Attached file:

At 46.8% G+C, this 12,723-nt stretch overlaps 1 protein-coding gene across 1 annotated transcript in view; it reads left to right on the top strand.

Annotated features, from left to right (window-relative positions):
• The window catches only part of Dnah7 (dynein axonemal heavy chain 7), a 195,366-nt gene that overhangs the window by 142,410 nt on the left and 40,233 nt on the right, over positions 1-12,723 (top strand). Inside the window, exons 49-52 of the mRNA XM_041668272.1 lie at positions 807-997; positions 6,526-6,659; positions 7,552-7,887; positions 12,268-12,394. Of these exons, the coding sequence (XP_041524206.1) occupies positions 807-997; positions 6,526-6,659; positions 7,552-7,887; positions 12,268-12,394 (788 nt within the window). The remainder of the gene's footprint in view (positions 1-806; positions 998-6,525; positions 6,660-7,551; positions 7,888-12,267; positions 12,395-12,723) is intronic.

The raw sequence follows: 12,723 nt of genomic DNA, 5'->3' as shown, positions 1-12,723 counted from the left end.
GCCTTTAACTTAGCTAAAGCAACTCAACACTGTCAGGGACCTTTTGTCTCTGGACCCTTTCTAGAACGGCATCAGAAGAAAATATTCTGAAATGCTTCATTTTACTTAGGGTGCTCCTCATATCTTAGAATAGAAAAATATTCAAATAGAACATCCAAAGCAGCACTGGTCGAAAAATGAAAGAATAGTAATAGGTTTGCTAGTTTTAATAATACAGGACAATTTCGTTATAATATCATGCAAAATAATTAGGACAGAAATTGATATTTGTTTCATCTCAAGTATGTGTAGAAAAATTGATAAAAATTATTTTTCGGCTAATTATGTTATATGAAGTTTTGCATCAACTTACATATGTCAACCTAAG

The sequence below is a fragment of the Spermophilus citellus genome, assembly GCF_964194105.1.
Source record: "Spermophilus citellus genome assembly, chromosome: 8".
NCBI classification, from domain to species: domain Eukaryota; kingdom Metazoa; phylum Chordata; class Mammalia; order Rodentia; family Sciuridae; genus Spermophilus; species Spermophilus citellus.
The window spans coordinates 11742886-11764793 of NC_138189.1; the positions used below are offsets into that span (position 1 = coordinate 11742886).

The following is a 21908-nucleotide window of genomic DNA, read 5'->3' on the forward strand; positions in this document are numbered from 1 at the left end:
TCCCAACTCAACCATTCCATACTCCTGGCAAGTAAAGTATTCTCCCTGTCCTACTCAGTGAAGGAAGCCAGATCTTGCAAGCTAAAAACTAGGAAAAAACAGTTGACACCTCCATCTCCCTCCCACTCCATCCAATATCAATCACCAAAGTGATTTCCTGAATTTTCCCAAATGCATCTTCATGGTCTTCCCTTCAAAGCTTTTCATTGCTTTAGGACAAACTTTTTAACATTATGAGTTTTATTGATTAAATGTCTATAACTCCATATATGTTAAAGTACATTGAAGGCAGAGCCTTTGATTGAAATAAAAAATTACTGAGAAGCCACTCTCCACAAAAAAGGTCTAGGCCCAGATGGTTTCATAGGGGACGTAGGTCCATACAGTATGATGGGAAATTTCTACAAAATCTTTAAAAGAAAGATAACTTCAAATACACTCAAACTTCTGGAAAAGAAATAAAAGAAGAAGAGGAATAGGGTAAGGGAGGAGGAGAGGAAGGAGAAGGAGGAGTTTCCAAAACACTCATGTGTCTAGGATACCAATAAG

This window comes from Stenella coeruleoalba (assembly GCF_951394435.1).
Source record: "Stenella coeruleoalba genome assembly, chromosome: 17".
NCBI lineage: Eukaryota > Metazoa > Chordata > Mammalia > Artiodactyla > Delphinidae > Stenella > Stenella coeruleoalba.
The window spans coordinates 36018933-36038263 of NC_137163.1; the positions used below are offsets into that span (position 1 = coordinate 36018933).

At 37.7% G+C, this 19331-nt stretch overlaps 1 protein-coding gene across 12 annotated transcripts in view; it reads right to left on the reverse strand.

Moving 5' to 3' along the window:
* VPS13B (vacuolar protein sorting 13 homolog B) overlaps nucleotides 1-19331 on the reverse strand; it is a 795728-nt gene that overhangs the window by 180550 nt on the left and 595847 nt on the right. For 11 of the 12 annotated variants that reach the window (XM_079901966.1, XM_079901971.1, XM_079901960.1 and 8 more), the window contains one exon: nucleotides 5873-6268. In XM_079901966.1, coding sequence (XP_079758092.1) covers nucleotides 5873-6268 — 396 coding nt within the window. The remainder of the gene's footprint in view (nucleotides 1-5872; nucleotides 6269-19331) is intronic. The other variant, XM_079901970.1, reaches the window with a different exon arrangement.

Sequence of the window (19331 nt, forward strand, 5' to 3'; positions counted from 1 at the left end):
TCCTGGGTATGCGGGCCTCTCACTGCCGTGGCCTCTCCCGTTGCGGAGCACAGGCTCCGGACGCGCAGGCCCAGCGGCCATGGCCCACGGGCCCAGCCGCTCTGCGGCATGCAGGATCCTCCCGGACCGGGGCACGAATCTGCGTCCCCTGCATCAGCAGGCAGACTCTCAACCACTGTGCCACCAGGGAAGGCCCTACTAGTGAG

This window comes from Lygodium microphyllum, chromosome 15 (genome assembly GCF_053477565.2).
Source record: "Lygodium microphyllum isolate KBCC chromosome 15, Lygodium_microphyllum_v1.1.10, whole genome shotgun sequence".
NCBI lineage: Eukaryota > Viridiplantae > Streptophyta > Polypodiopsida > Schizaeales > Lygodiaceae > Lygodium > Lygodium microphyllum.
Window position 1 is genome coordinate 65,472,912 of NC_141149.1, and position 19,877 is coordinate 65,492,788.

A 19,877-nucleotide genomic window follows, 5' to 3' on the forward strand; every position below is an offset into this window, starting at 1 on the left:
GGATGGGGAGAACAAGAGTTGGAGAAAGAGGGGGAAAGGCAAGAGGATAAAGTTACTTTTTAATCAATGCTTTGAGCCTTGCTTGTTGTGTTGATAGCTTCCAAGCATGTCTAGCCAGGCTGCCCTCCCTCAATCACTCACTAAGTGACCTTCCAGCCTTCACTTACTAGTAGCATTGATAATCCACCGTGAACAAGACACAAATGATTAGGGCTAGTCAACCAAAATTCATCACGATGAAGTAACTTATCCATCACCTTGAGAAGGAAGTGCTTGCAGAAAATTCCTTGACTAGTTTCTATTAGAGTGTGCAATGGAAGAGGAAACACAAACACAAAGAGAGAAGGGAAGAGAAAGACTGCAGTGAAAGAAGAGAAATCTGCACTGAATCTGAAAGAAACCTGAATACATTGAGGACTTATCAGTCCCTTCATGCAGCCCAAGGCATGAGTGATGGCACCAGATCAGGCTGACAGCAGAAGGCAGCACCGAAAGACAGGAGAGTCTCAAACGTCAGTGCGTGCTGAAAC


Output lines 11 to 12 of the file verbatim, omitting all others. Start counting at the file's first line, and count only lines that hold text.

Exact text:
TCCCAACTCAACCATTCCATACTCCTGGCAAGTAAAGTATTCTCCCTGTCCTACTCAGTGAAGGAAGCCAGATCTTGCAAGCTAAAAACTAGGAAAAAACAGTTGACACCTCCATCTCCCTCCCACTCCATCCAATATCAATCACCAAAGTGATTTCCTGAATTTTCCCAAATGCATCTTCATGGTCTTCCCTTCAAAGCTTTTCATTGCTTTAGGACAAACTTTTTAACATTATGAGTTTTATTGATTAAATGTCTATAACTCCATATATGTTAAAGTACATTGAAGGCAGAGCCTTTGATTGAAATAAAAAATTACTGAGAAGCCACTCTCCACAAAAAAGGTCTAGGCCCAGATGGTTTCATAGGGGACGTAGGTCCATACAGTATGATGGGAAATTTCTACAAAATCTTTAAAAGAAAGATAACTTCAAATACACTCAAACTTCTGGAAAAGAAATAAAAGAAGAAGAGGAATAGGGTAAGGGAGGAGGAGAGGAAGGAGAAGGAGGAGTTTCCAAAACACTCATGTGTCTAGGATACCAATAAG

This window comes from Stenella coeruleoalba (assembly GCF_951394435.1).